The Karakoram Trade

With Chinese troops ‘occupying’ a part of eastern Ladakh for more than a fortnight now, it is the ‘unofficial’ trade between people at the borders that has become the first casualty. RS Gull filed this ground report on how China has been scoring over India in the arid desert over the last many years.

Ladakh-Market
In Ladakh there are rumors that the army outposts get food items from China.

As a platoon strength Red Army stays in tents 19 km inside Eastern Ladakh for more than a fortnight, the resultant beef up in the security on either side of Sino-Indian Line of Actual Control (LoAC) has impacted an unlisted activity: the ‘trade’. Though not formally permitted, the ‘trade’ has never stopped on this ‘window’ to the silk route.

“The trickle of illegal trade continues for most of the year but the main trading season has already concluded,” Thupstan Wangchuk who represents Nyoma block in Leh’s Ladakh Autonomous Hill Development Council (LAHDC) said. “At the peak of winter in January and February, Chinese and Tibetan traders set up a huge market at Dumtsele where people go and barter.”

The border Dumtsele hamlet barely 20 km from Kuyul where the “confrontation” is currently taking place was part of Ladakh, according to Wangchuk. “It was wrested from us in 1962 war but nothing changed beyond claims. The local communities still have their connections intact,” he said. “Locals purchase a lot of things from this market: blankets, quilts, flasks, crockery, cigarettes, kitchenware, footwear and electronic items. It is a major source of economy for many people. Chinese sometimes take cooking oils and even medicines. Every third home in India has this Chinese flask.”

During the Beijing Olympics, special stalls were installed on the other side and there was lot of variety on sale, people privy of happenings in this Changthang belt activity, said. “Leh’s Moti market showcases what actually is being smuggled in”, said one police officer who served in the area. Owing to the presence of a number of security agencies desperate to know the happenings on the other side, the smuggling is directly or indirectly abetted by spies. “But it is difficult to judge whether it is smuggling abetted by spying or vice-versa”, the officer added.

In November 2009, four arrests were made in the region for attempted smuggling of 90 kgs of endangered caterpillar mushroom insects used in the manufacture of Chinese medicines. A month later, police recovered 50 tons of red sanders smuggled from Andhra Pradesh, a fragrant timber in huge demand for cabinet work and dyewood from Shey hamlet in Leh outskirts, before it could cross LoAC.

Locals say smuggling is the way of life. “Who will stop it and why?” asked one resident, Namgiyal. “The border is so huge that we don’t even have dogs to patrol them. Soldier appears only when there is a crisis.” K Khatana, an assistant commissioner in-charge of Custom Preventive Section (CPS) said it is ITBP that is deployed on the frontiers. “They seize the material and hand it over to us,” Khatana said. “Last year, we had five seizures and most of it takes place in winter when the Indus freezes.”

Various factors are responsible for allowing the trade. Firstly, security officials say, it is physically impossible to make LoAC impregnable. Secondly, both the countries apparently feel that the most peripheral belts on LoAC lack things because systems are unable to deliver. Thirdly, the rival armies have been in a way encouraging trade because it helps in collecting intelligence. Fourthly, the ‘trade’ has been happening for ages as there are less avenues available for people. Finally, New Delhi-Beijing have been less liberal as compared to Islamabad-Beijing in keeping the historic tracks open simply because it is geo-strategic versus geo-economic doctrines operational between the three nuclear neighbours.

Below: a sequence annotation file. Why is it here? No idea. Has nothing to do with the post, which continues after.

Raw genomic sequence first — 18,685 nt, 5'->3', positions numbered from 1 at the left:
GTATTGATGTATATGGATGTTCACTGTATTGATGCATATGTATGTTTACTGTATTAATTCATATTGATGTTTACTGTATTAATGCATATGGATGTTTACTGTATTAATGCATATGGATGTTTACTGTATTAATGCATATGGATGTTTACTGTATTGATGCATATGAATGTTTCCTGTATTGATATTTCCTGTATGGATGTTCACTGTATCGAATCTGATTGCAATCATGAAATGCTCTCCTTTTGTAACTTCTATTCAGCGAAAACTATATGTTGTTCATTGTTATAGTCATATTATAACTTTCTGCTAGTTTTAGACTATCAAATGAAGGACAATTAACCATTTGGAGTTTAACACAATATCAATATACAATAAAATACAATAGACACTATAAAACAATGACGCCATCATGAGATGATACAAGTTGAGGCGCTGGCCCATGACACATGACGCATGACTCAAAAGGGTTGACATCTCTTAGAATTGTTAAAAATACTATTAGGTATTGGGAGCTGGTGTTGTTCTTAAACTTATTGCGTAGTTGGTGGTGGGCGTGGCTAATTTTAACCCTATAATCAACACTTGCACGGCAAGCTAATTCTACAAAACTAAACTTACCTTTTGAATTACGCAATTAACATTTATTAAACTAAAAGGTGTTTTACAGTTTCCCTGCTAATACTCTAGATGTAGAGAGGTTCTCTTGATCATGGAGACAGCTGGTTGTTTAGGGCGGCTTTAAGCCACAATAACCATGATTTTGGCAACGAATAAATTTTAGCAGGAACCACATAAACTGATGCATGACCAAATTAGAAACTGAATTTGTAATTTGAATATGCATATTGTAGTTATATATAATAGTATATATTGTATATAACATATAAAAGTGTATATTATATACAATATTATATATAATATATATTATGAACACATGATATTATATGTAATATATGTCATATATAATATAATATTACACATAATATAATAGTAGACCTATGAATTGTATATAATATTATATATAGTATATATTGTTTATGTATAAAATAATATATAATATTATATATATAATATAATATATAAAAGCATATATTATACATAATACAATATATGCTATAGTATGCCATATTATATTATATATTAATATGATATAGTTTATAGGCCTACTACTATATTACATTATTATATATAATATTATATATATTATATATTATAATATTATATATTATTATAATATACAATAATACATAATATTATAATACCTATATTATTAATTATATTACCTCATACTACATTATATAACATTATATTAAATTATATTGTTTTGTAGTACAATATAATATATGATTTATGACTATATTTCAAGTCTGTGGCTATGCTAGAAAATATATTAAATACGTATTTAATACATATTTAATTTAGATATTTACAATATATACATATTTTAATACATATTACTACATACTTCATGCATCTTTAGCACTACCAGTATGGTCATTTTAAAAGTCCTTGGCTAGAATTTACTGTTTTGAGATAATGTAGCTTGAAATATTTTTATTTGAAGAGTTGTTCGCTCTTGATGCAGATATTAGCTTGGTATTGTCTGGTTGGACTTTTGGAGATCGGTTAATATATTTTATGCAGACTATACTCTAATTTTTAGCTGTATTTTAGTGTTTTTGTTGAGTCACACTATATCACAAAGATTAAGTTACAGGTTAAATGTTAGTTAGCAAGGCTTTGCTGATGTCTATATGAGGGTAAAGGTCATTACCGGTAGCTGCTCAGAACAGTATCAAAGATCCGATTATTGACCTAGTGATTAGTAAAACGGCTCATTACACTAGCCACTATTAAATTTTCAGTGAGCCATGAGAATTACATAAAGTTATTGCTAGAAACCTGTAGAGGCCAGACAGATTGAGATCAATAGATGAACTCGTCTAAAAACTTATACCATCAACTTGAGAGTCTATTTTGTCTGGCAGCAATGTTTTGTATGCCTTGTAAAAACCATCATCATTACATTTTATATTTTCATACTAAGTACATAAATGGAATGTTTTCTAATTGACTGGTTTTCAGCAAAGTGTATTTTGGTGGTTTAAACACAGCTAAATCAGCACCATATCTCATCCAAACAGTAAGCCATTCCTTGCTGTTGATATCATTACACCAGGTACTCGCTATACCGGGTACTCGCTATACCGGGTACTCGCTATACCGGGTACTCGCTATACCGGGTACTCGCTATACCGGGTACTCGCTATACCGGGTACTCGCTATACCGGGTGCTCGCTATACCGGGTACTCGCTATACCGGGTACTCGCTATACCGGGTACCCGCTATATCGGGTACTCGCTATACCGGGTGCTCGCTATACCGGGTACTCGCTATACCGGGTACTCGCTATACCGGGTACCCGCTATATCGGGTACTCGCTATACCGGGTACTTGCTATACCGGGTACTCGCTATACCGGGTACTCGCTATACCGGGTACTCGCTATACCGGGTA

Eastern Ladakh is home to two main links to the larger silk route. However, it is the Tibet route, known locally as the Damchok road that is part of the evolving discourse in Ladakh. “We have a common language and culture. The closure of Sinkiyang (Leh-Damchok-Tibet) road after 1962 has literally suffocated us”, P Namgyal, a former lawmaker from the region, said.

After Atal Behari Vajpayee visited Beijing in 2003, the two sides opted for another route at Nathu La in Sikkim. Damchok was supposed to be the fourth point but somehow it has not happened in these years. “See how people work at Chakan da Bagh (Poonch) and why we are being denied the same facility,” regrets Wangchuk.

Border disputes continue to be the major problem. Every year, PLA gets deep into the territory and stakes claims. It flies choppers that land on this side, distribute food items to sheep-herders of Changthang, paint rocks red with jingoistic slogans, stop laying of bridges that link nomadic Chang Pa’s with the vast pastures. More than once in recent years, PLA damaged the communication equipment of Indian Army. In certain belts, the PLA chases the shepherds and helps Chinese goat-herders pitch tents to control pastures. In last two years, PLA moved closer to LoAC and ‘almost controlled’ the entire Khak-jung area.

Everybody knows why nothing is happening even after Chinese are literally sitting in Leh. “Why should they (Army) act, they have to manage their two years of posting?” said Wangchuk. “There are even rumours that our outposts get foods from China,” his neighbour, a school teacher, added.

The rumour is not far-fetched. Leh genuinely depends on mutton “imports” from Tibet Autonomous Region, especially during winters.

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